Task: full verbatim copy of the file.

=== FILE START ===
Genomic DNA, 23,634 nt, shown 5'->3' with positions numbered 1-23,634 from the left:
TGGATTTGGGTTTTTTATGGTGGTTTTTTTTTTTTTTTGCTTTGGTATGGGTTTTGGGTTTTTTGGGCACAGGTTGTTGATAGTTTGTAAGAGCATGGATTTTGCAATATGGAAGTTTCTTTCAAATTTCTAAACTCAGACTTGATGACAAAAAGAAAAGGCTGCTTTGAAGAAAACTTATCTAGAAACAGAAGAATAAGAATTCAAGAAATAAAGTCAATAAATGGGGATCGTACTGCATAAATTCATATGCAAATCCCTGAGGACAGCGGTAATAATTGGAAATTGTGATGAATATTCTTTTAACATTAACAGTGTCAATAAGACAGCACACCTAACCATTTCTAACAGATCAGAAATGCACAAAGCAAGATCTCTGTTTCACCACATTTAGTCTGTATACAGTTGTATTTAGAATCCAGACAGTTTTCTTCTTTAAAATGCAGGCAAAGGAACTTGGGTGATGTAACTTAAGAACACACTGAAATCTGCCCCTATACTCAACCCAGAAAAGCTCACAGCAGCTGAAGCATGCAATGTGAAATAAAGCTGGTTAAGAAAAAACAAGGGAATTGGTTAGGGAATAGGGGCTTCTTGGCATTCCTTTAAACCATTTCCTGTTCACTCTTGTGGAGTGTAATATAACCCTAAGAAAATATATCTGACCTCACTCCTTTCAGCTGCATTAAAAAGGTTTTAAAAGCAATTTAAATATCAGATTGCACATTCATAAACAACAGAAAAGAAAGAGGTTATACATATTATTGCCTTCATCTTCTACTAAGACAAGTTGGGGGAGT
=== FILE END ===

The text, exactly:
Genomic DNA, 23,634 nt, shown 5'->3' with positions numbered 1-23,634 from the left:
TGGATTTGGGTTTTTTATGGTGGTTTTTTTTTTTTTTTGCTTTGGTATGGGTTTTGGGTTTTTTGGGCACAGGTTGTTGATAGTTTGTAAGAGCATGGATTTTGCAATATGGAAGTTTCTTTCAAATTTCTAAACTCAGACTTGATGACAAAAAGAAAAGGCTGCTTTGAAGAAAACTTATCTAGAAACAGAAGAATAAGAATTCAAGAAATAAAGTCAATAAATGGGGATCGTACTGCATAAATTCATATGCAAATCCCTGAGGACAGCGGTAATAATTGGAAATTGTGATGAATATTCTTTTAACATTAACAGTGTCAATAAGACAGCACACCTAACCATTTCTAACAGATCAGAAATGCACAAAGCAAGATCTCTGTTTCACCACATTTAGTCTGTATACAGTTGTATTTAGAATCCAGACAGTTTTCTTCTTTAAAATGCAGGCAAAGGAACTTGGGTGATGTAACTTAAGAACACACTGAAATCTGCCCCTATACTCAACCCAGAAAAGCTCACAGCAGCTGAAGCATGCAATGTGAAATAAAGCTGGTTAAGAAAAAACAAGGGAATTGGTTAGGGAATAGGGGCTTCTTGGCATTCCTTTAAACCATTTCCTGTTCACTCTTGTGGAGTGTAATATAACCCTAAGAAAATATATCTGACCTCACTCCTTTCAGCTGCATTAAAAAGGTTTTAAAAGCAATTTAAATATCAGATTGCACATTCATAAACAACAGAAAAGAAAGAGGTTATACATATTATTGCCTTCATCTTCTACTAAGACAAGTTGGGGGAGT